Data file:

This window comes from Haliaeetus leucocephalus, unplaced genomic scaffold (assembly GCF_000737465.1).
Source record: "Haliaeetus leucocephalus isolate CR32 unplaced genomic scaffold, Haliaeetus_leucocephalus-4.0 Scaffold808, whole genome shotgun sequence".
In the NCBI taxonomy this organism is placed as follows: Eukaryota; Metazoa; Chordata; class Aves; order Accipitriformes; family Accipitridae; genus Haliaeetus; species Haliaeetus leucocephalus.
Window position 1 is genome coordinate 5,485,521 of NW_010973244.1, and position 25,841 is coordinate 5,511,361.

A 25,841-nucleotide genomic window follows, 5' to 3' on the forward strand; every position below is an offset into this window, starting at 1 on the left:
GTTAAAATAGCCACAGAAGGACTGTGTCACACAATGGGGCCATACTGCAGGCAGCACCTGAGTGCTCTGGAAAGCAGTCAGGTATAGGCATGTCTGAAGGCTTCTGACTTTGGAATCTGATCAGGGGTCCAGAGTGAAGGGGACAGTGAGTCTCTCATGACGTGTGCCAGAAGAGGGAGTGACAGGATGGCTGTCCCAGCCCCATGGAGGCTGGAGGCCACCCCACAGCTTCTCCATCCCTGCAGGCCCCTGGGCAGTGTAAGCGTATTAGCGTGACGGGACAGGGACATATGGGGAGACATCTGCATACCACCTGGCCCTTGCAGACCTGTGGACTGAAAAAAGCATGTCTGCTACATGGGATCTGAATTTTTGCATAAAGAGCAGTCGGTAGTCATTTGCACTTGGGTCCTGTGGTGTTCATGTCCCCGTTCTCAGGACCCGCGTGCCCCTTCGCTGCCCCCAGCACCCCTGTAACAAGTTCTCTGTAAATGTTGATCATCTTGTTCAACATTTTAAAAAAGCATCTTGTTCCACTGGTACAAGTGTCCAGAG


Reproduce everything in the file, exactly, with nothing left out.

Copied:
This window comes from Haliaeetus leucocephalus, unplaced genomic scaffold (assembly GCF_000737465.1).
Source record: "Haliaeetus leucocephalus isolate CR32 unplaced genomic scaffold, Haliaeetus_leucocephalus-4.0 Scaffold808, whole genome shotgun sequence".
In the NCBI taxonomy this organism is placed as follows: Eukaryota; Metazoa; Chordata; class Aves; order Accipitriformes; family Accipitridae; genus Haliaeetus; species Haliaeetus leucocephalus.
Window position 1 is genome coordinate 5,485,521 of NW_010973244.1, and position 25,841 is coordinate 5,511,361.

A 25,841-nucleotide genomic window follows, 5' to 3' on the forward strand; every position below is an offset into this window, starting at 1 on the left:
GTTAAAATAGCCACAGAAGGACTGTGTCACACAATGGGGCCATACTGCAGGCAGCACCTGAGTGCTCTGGAAAGCAGTCAGGTATAGGCATGTCTGAAGGCTTCTGACTTTGGAATCTGATCAGGGGTCCAGAGTGAAGGGGACAGTGAGTCTCTCATGACGTGTGCCAGAAGAGGGAGTGACAGGATGGCTGTCCCAGCCCCATGGAGGCTGGAGGCCACCCCACAGCTTCTCCATCCCTGCAGGCCCCTGGGCAGTGTAAGCGTATTAGCGTGACGGGACAGGGACATATGGGGAGACATCTGCATACCACCTGGCCCTTGCAGACCTGTGGACTGAAAAAAGCATGTCTGCTACATGGGATCTGAATTTTTGCATAAAGAGCAGTCGGTAGTCATTTGCACTTGGGTCCTGTGGTGTTCATGTCCCCGTTCTCAGGACCCGCGTGCCCCTTCGCTGCCCCCAGCACCCCTGTAACAAGTTCTCTGTAAATGTTGATCATCTTGTTCAACATTTTAAAAAAGCATCTTGTTCCACTGGTACAAGTGTCCAGAG